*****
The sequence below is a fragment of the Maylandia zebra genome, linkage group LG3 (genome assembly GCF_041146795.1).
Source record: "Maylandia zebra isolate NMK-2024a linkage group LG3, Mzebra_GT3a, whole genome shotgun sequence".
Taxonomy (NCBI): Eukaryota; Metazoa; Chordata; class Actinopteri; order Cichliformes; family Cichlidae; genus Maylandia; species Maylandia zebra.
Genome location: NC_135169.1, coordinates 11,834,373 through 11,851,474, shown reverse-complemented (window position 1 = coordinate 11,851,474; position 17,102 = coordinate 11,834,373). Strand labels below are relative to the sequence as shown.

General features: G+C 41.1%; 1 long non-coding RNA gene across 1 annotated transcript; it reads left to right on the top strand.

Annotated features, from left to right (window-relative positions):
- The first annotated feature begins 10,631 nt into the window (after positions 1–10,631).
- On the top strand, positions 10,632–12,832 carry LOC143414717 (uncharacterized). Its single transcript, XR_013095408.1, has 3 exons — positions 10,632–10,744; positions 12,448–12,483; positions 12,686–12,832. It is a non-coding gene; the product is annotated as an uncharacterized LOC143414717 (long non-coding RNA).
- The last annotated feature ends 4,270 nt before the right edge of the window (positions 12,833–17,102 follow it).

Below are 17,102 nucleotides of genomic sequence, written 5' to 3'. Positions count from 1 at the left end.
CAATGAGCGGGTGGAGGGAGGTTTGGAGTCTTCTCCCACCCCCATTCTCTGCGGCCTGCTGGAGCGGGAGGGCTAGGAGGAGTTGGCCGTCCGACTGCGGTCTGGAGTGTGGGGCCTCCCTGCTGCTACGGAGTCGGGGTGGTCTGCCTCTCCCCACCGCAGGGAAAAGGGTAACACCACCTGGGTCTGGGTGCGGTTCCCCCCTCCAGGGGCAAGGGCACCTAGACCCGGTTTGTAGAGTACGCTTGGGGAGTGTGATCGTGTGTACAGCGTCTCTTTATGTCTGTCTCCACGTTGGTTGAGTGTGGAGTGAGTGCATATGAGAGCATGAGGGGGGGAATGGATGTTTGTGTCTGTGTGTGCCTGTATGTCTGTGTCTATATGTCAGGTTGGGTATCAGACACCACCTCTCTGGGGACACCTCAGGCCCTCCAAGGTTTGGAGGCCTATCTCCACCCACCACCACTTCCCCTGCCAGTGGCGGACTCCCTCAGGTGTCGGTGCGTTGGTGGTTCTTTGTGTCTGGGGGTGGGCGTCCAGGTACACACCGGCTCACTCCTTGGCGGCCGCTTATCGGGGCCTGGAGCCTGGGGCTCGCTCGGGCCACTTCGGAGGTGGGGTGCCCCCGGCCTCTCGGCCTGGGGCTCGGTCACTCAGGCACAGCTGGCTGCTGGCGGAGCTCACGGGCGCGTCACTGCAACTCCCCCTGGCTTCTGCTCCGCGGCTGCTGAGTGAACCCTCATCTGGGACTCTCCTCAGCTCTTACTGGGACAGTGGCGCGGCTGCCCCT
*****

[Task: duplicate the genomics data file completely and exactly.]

The sequence below is a fragment of the Maylandia zebra genome, linkage group LG3 (genome assembly GCF_041146795.1).
Source record: "Maylandia zebra isolate NMK-2024a linkage group LG3, Mzebra_GT3a, whole genome shotgun sequence".
Taxonomy (NCBI): Eukaryota; Metazoa; Chordata; class Actinopteri; order Cichliformes; family Cichlidae; genus Maylandia; species Maylandia zebra.
Genome location: NC_135169.1, coordinates 11,834,373 through 11,851,474, shown reverse-complemented (window position 1 = coordinate 11,851,474; position 17,102 = coordinate 11,834,373). Strand labels below are relative to the sequence as shown.

General features: G+C 41.1%; 1 long non-coding RNA gene across 1 annotated transcript; it reads left to right on the top strand.

Annotated features, from left to right (window-relative positions):
- The first annotated feature begins 10,631 nt into the window (after positions 1–10,631).
- On the top strand, positions 10,632–12,832 carry LOC143414717 (uncharacterized). Its single transcript, XR_013095408.1, has 3 exons — positions 10,632–10,744; positions 12,448–12,483; positions 12,686–12,832. It is a non-coding gene; the product is annotated as an uncharacterized LOC143414717 (long non-coding RNA).
- The last annotated feature ends 4,270 nt before the right edge of the window (positions 12,833–17,102 follow it).

Below are 17,102 nucleotides of genomic sequence, written 5' to 3'. Positions count from 1 at the left end.
CAATGAGCGGGTGGAGGGAGGTTTGGAGTCTTCTCCCACCCCCATTCTCTGCGGCCTGCTGGAGCGGGAGGGCTAGGAGGAGTTGGCCGTCCGACTGCGGTCTGGAGTGTGGGGCCTCCCTGCTGCTACGGAGTCGGGGTGGTCTGCCTCTCCCCACCGCAGGGAAAAGGGTAACACCACCTGGGTCTGGGTGCGGTTCCCCCCTCCAGGGGCAAGGGCACCTAGACCCGGTTTGTAGAGTACGCTTGGGGAGTGTGATCGTGTGTACAGCGTCTCTTTATGTCTGTCTCCACGTTGGTTGAGTGTGGAGTGAGTGCATATGAGAGCATGAGGGGGGGAATGGATGTTTGTGTCTGTGTGTGCCTGTATGTCTGTGTCTATATGTCAGGTTGGGTATCAGACACCACCTCTCTGGGGACACCTCAGGCCCTCCAAGGTTTGGAGGCCTATCTCCACCCACCACCACTTCCCCTGCCAGTGGCGGACTCCCTCAGGTGTCGGTGCGTTGGTGGTTCTTTGTGTCTGGGGGTGGGCGTCCAGGTACACACCGGCTCACTCCTTGGCGGCCGCTTATCGGGGCCTGGAGCCTGGGGCTCGCTCGGGCCACTTCGGAGGTGGGGTGCCCCCGGCCTCTCGGCCTGGGGCTCGGTCACTCAGGCACAGCTGGCTGCTGGCGGAGCTCACGGGCGCGTCACTGCAACTCCCCCTGGCTTCTGCTCCGCGGCTGCTGAGTGAACCCTCATCTGGGACTCTCCTCAGCTCTTACTGGGACAGTGGCGCGGCTGCCCCT